“You know what you do?…You don’t feel bad about it.”

I met someone yesterday that I think may have changed my life with something she said, and she probably doesn’t even know it.

Yesterday my community group (like a bible study group) hosted a barbeque in the park. I almost didn’t go, but since we were doing it to reach out to the community and as an act of kindness, I decided to go. After we arrived, a family arrived that I hadn’t met before. They had seven(!) kids, and one of them was using a wheelchair.

I told her that I liked her chair, and that it looked a lot like mine. I wasn’t using my chair, even though I really needed to, because I haven’t figured out the art of baby chasing from a wheelchair (another post for another time).

The way she sat and her shorter stature made me wonder if she had Spina Bifida, so I asked her mom when she was off playing with the other kids. She does have Spina Bifida, which as I’ve mentioned, one of my best friends, Kate, has, so we got to talking.

One of her friends adopted a child that has CP, so she was asking some questions about it, because her friend is looking for information. It came up that one of the biggest challenges I face is cooking.

I can’t stand in the kitchen long enough to make a meal. I’ve tried bringing my wheelchair in to do it, but the counters and stove are right at eye-level from my chair. Also, it’s hard to get around in the tight quarters in a wheelchair. I’ve tried using a barstool, but that doesn’t work, because you have to move all around the kitchen to cook. What doesn’t help is that I don’t particularly like cooking, so it’s already not enjoyable.

I tend to force myself to try to cook to save money. Eating out is expensive, and my husband, who is a cook, doesn’t wasn’t to come home from work and cook some more. The money thing has never really bothered him, so he doesn’t mind eating out. But our family doesn’t have a lot of extra money, so I feel that I need to save wherever I can.

Also, he is from Mexico, where they don’t eat cereal or a sandwich as a meal, so while my daughter and I are fine with eating just that, he is not. And since in Mexico the women tend to spend a lot of their time cooking awesome food, I somehow feel like I’m not as good of a wife for not doing it.

I know this is ridiculous, especially since he has in no way ever made me feel that way, but like I’ve said, sometimes I’m pretty hard on myself.

Recently, I had an opportunity to save money and have some easy, home-made frozen meals on hand, but it meant I would have to cook 2 meals, and make enough food for about 40 people each meal.

I was reluctant to participate. I can barely cook dinner for my own family; why would I want to try doing it for 40 people? Twice? One of the girls offered to help me, but me cooking usually ends in tears, so I declined her help. Plus, I didn’t see much point in me sitting and directing her on what to do.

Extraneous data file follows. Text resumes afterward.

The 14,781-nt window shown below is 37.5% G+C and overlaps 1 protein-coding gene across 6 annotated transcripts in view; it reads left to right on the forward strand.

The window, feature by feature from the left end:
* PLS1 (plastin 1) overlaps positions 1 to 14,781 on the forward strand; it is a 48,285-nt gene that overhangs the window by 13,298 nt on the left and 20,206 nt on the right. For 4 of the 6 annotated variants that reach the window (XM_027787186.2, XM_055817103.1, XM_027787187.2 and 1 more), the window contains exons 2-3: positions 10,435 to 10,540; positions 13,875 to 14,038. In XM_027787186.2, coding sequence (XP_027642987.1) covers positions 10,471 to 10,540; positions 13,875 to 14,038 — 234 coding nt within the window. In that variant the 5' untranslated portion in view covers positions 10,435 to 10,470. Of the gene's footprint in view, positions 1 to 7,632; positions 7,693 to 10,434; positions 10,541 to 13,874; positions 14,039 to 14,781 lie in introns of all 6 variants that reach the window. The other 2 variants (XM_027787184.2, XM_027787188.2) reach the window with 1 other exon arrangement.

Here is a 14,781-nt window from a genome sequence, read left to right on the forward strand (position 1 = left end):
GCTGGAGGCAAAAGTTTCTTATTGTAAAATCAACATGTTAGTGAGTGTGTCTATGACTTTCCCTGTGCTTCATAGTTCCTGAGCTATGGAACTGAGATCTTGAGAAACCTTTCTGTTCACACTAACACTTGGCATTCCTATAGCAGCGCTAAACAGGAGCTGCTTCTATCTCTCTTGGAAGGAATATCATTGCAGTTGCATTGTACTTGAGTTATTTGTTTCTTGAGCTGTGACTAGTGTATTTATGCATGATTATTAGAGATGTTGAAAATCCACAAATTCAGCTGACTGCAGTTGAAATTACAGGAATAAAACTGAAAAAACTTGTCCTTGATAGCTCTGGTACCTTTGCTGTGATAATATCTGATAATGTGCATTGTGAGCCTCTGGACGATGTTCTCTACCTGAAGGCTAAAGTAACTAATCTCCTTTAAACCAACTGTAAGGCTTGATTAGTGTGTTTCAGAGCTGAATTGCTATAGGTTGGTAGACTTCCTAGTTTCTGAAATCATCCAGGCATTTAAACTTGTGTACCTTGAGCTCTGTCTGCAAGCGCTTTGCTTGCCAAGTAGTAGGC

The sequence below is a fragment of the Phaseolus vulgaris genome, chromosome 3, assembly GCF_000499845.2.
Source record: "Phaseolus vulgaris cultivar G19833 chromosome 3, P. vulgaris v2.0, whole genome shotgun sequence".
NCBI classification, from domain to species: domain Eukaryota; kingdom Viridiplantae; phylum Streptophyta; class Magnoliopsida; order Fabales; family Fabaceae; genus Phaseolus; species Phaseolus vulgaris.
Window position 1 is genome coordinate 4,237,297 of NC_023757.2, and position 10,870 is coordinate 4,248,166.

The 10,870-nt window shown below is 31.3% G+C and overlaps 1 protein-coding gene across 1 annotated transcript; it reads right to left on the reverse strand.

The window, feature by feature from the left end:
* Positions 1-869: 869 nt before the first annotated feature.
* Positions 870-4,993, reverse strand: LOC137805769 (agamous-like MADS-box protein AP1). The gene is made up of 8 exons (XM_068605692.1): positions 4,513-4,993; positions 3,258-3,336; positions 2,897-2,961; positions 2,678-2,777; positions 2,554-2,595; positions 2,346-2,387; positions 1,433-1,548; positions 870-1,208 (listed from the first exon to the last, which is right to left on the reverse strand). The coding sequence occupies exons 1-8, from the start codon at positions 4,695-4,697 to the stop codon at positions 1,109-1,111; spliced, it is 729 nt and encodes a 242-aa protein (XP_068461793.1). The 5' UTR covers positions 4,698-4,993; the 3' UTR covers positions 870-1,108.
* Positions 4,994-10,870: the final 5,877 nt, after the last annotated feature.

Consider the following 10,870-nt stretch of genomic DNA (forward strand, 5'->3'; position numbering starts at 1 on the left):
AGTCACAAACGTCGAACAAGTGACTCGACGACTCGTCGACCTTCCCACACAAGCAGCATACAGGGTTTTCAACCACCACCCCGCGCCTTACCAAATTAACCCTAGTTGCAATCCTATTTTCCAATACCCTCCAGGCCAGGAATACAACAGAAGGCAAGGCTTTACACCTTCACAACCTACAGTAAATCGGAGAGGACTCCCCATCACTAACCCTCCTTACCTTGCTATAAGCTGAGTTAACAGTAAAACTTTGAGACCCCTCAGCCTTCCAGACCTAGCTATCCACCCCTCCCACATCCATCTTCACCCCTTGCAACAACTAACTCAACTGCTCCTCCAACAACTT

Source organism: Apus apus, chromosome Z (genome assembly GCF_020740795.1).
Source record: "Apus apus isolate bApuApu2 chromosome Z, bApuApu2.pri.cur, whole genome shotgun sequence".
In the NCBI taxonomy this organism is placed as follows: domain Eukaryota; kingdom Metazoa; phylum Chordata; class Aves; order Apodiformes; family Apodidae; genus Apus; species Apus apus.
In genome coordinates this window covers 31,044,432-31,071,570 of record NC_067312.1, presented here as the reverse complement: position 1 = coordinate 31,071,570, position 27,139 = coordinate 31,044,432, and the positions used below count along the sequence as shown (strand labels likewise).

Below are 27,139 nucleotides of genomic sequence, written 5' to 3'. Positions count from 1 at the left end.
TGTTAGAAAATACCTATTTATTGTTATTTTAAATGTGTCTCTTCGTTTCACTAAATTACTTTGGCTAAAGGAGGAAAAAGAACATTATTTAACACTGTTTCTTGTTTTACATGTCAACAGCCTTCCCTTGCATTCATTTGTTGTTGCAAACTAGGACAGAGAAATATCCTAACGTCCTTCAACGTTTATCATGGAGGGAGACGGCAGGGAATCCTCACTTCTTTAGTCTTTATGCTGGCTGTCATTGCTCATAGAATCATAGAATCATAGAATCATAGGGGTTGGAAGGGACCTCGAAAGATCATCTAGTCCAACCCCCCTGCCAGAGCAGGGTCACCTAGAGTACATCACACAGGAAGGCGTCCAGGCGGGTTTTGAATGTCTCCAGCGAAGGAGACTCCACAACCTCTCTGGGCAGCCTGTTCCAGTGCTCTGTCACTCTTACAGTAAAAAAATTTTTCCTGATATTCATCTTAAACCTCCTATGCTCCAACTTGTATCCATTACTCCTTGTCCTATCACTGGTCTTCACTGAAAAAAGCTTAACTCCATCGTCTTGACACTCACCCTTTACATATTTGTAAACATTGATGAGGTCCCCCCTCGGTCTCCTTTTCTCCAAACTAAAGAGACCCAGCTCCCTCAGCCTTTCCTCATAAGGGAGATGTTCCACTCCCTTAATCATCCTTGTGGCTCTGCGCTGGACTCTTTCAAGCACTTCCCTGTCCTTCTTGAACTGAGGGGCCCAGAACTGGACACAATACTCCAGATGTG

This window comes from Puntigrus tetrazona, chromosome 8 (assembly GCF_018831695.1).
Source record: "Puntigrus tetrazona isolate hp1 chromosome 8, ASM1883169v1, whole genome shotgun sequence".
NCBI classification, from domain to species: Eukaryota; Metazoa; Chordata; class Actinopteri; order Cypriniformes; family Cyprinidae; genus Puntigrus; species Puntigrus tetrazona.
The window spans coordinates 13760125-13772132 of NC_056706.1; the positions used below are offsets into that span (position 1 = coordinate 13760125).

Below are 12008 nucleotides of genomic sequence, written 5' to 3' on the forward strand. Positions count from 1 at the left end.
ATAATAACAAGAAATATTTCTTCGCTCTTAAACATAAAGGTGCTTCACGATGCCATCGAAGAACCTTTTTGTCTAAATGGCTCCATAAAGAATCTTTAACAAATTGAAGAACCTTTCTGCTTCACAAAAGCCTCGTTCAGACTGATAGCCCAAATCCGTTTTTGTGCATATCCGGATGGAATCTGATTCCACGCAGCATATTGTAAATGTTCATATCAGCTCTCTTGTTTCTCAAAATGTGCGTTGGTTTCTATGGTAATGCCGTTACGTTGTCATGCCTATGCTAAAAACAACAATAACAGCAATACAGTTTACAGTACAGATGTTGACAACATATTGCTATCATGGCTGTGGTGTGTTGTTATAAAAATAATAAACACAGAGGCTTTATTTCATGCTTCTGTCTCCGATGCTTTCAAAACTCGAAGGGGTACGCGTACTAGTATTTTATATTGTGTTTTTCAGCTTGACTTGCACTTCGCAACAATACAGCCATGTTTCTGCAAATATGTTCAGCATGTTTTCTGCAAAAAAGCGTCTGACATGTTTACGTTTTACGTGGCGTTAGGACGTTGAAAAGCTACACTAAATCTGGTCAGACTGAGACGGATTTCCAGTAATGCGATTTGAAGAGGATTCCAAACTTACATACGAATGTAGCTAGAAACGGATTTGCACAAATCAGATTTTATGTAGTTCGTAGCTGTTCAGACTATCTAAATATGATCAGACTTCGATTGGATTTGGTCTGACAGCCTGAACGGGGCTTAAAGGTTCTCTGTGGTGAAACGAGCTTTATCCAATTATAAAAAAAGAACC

I liked the idea of saving money and having meals ready to heat. Being a health nut, I’d rather have home-cooked meals available than fast food anyway. My husband offered to help, so I decided to give it a shot. He did the shopping and came home, but within 10 minutes of cooking I was in tears. When I thought of how much I still needed to do, that brought on more tears. He was sweet and brought me some medicine and my wheelchair, and a coke and chocolate (that always calms me down). Somehow we finished it all, but I was in a lot of pain, and I will NOT be doing that again. Well, never say never; perhaps the trick is to not do it all in one day. It was a busy week, so it just worked out that way.

We were supposed to meet to deliver the meals and play some games that night. After cooking, I took a shower (another painful task) and got into my sweats. I really wasn’t feeling well, and I didn’t want to go. I changed my mind at the last minute, so we all went. I still was in a lot of pain, so we left early. While we were leaving, someone said “Thanks for toughing it out, I know it’s frustrating.”

That comment kind of got to me. ‘Frustrating’ is not the right word. I felt that ‘frustrating’ would imply that I simply did not want to do it because it is complicated. ‘Frustrating’ sounds like I simply chose not to be lazy. In cases like this, I wish pain was visible. I wish they could see it and know. Because I chose to dry my tears and have a smile on my face when we arrived.

I am in pain all the time. Sometimes severe, sometimes not, but all the time. But I generally keep it to myself. I don’t go around with a frown on my face, or complain about it all the time. That’s just my choice. The truth is that I have a lot to smile and be happy about, and I think those things are more important. But sometimes I think my smile makes my pain seem less real to those around me. Some tend to think I’m making excuses or being lazy, or that when my family helps me with something, they are babying me.